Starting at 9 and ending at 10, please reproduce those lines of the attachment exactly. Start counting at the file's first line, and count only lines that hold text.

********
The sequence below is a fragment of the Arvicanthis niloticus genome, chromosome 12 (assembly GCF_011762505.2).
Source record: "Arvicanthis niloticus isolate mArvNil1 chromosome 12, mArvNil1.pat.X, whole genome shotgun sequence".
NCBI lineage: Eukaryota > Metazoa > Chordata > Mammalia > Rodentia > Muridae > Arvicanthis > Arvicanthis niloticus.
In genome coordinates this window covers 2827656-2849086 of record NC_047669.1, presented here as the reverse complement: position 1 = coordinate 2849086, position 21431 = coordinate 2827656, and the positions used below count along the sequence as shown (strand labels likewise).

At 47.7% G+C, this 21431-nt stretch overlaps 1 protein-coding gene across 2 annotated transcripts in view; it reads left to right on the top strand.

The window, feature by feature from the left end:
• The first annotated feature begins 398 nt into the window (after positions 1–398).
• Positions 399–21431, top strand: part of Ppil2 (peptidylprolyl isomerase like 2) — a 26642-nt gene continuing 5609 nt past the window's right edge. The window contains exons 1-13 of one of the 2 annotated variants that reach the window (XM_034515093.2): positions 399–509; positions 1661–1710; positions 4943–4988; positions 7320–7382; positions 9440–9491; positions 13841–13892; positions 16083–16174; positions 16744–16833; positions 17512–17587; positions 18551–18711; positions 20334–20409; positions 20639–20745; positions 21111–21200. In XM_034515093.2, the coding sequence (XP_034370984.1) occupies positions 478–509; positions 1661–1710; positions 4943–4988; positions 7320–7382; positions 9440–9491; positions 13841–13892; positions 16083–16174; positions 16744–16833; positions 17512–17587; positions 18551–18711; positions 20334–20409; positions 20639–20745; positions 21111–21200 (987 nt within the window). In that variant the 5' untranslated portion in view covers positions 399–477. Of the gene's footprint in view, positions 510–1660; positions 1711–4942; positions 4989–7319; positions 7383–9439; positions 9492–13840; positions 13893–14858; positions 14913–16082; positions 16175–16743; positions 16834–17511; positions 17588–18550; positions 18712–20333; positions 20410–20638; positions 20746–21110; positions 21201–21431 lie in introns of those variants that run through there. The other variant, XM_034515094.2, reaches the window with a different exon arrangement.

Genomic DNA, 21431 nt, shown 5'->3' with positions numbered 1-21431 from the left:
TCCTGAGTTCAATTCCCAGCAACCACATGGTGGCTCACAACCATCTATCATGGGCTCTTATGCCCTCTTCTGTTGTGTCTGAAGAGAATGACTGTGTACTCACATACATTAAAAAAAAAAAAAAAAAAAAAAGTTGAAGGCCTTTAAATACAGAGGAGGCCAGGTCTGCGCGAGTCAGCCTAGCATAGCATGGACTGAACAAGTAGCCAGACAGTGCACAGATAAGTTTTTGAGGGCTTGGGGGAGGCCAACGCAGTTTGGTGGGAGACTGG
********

Genomic DNA, 21431 nt, shown 5'->3' with positions numbered 1-21431 from the left:
TCCTGAGTTCAATTCCCAGCAACCACATGGTGGCTCACAACCATCTATCATGGGCTCTTATGCCCTCTTCTGTTGTGTCTGAAGAGAATGACTGTGTACTCACATACATTAAAAAAAAAAAAAAAAAAAAAAGTTGAAGGCCTTTAAATACAGAGGAGGCCAGGTCTGCGCGAGTCAGCCTAGCATAGCATGGACTGAACAAGTAGCCAGACAGTGCACAGATAAGTTTTTGAGGGCTTGGGGGAGGCCAACGCAGTTTGGTGGGAGACTGG